Michael Child of Houston, Texas, began serving as a member of the Board of Governors of the National Wrestling Hall of Fame in 2015. He was a member of the state champion wrestling team at Midwest City High School in Midwest City, Oklahoma, and lettered in football and wrestling at Colorado State University, where he was a two-time Academic All-American. He competed in freestyle wrestling after college, including the 1992 Olympic Trails. Mike's competitive wrestling career ended in 1993 when he donated a kidney to his younger brother, Mark. Mike was an assistant wrestling coach at Midwest City High School for almost 10 years. He has worked in the automotive retail industry for more than 20 years, beginning Oklahoma with the Hudiburg Auto Group and continuing for the last 15 years as a general manager with AutoNation, which is America's largest automotive retailer with over 200 sales and service locations in 17 states. Mike, who has won AutoNation's coveted President's Award a record nine times, lives in Houston, Texas, with his wife, Maria; daughter, Francesca; and son, Michael, Jr.


Why is it important to be involved with the National Wrestling Hall of Fame?


The National Wrestling Hall of Fame promotes our heritage and keeps our sport strong. Wrestling is the most competitive and character-building sport there is, and the Hall of Fame helps ensure that those individuals excelling in the sport and those who are helping to grow and move it forward are recognized.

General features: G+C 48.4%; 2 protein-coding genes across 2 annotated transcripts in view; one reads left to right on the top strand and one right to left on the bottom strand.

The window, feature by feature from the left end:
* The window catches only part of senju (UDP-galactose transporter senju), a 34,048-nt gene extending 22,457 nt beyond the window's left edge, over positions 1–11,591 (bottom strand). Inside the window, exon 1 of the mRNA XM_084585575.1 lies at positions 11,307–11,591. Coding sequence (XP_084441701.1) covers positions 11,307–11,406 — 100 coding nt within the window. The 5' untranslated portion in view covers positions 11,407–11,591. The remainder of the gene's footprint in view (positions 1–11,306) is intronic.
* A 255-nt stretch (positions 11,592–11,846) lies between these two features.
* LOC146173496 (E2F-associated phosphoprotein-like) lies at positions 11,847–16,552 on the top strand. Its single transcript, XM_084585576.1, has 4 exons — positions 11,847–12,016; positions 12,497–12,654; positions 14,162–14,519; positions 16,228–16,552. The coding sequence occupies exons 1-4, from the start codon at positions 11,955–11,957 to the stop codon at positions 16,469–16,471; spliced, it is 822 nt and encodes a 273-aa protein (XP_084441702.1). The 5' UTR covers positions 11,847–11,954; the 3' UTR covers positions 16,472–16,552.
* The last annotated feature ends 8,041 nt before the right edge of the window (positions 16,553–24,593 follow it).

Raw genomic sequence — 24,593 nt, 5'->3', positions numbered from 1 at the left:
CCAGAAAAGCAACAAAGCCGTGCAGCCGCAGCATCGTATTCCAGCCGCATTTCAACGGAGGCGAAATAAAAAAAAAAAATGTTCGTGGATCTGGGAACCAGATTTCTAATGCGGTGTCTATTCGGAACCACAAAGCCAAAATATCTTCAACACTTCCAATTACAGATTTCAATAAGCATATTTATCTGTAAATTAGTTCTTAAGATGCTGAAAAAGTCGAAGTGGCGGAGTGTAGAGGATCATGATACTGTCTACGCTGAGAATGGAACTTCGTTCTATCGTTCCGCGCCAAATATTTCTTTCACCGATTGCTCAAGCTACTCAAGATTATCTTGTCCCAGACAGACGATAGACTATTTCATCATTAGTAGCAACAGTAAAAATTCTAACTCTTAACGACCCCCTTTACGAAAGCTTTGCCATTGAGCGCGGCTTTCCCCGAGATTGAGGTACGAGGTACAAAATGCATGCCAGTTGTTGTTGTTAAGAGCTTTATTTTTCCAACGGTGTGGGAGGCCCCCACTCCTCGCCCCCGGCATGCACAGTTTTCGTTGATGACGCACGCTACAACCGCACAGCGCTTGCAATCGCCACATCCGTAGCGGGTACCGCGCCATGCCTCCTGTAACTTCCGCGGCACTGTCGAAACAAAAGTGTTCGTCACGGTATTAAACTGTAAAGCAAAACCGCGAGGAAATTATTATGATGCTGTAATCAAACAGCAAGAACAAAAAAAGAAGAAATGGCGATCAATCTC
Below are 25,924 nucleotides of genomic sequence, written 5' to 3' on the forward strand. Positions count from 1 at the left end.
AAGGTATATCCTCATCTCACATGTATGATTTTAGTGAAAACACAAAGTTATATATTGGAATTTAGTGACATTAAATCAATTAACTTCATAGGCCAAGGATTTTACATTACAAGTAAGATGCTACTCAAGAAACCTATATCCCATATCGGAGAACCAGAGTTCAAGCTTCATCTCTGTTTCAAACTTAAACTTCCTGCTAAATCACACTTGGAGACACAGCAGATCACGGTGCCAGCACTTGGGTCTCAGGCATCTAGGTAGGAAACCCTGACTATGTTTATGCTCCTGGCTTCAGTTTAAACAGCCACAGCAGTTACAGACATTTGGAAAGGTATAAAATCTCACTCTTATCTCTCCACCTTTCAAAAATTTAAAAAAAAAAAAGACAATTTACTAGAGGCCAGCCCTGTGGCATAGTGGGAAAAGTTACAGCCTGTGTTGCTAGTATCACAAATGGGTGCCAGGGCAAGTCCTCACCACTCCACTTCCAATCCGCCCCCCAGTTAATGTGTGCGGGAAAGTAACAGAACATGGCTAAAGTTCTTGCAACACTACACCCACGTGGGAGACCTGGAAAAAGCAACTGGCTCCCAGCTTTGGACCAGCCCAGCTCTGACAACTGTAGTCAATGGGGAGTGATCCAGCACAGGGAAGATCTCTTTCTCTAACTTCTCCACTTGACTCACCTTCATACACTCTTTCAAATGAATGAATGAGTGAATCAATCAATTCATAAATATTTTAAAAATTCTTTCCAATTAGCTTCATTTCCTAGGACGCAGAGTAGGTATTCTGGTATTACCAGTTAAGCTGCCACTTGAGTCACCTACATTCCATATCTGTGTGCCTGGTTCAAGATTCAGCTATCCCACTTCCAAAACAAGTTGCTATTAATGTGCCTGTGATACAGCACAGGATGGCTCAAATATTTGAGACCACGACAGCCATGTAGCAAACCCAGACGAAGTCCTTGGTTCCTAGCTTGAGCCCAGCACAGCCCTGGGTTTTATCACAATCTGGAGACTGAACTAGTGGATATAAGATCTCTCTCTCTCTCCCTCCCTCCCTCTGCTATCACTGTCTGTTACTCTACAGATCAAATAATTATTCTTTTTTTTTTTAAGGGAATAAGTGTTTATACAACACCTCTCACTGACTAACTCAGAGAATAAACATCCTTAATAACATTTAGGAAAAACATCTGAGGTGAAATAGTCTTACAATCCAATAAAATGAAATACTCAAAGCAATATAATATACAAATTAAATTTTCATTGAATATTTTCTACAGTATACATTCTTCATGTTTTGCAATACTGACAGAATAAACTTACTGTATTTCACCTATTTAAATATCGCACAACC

How did you find the sport of wrestling?


Wrestling actually found me in my hometown of Midwest City, Oklahoma. I had a brother that wrestled and in the third grade I wanted to go wherever he went. The wrestling room was very competitive. We had three or four people in my grade school who ended up being national champions in Division II or All-Americans in Division I. It was one of those things where you aspire to be like your older brother. There were a lot of good kids in our area. It was a great system to grow up in.


How does your wrestling background benefit you in your current position with AutoNation?


Wrestling influences my work every way possible. From self-discipline to competitiveness to tenacity - I attribute it all to wrestling. I do what our competitors aren't willing to do. I'll watch the Dan Gable DVD "Competitor Supreme" when I need to do a little more and I need to do a little bit better or when things aren't going my way. I pass that out to a lot of my managers. That's the way you beat people. My industry is very competitive. You can be smarter but you still have to outwork your opponents. Not many people are willing to do that.

When you think you've done enough then you think about what the champions would do. What would Gable do? He probably would go back and work some more. It's very inspiring. Some might think I'm a little bit of a lunatic - and I might be. Psychologically, my competitors are beat because they just aren't willing to outwork me.


Wrestling is my life. Every good thing I have in my life I can take back to a coach or a wrestling philosophy. I like to work and I can attribute that to wrestling.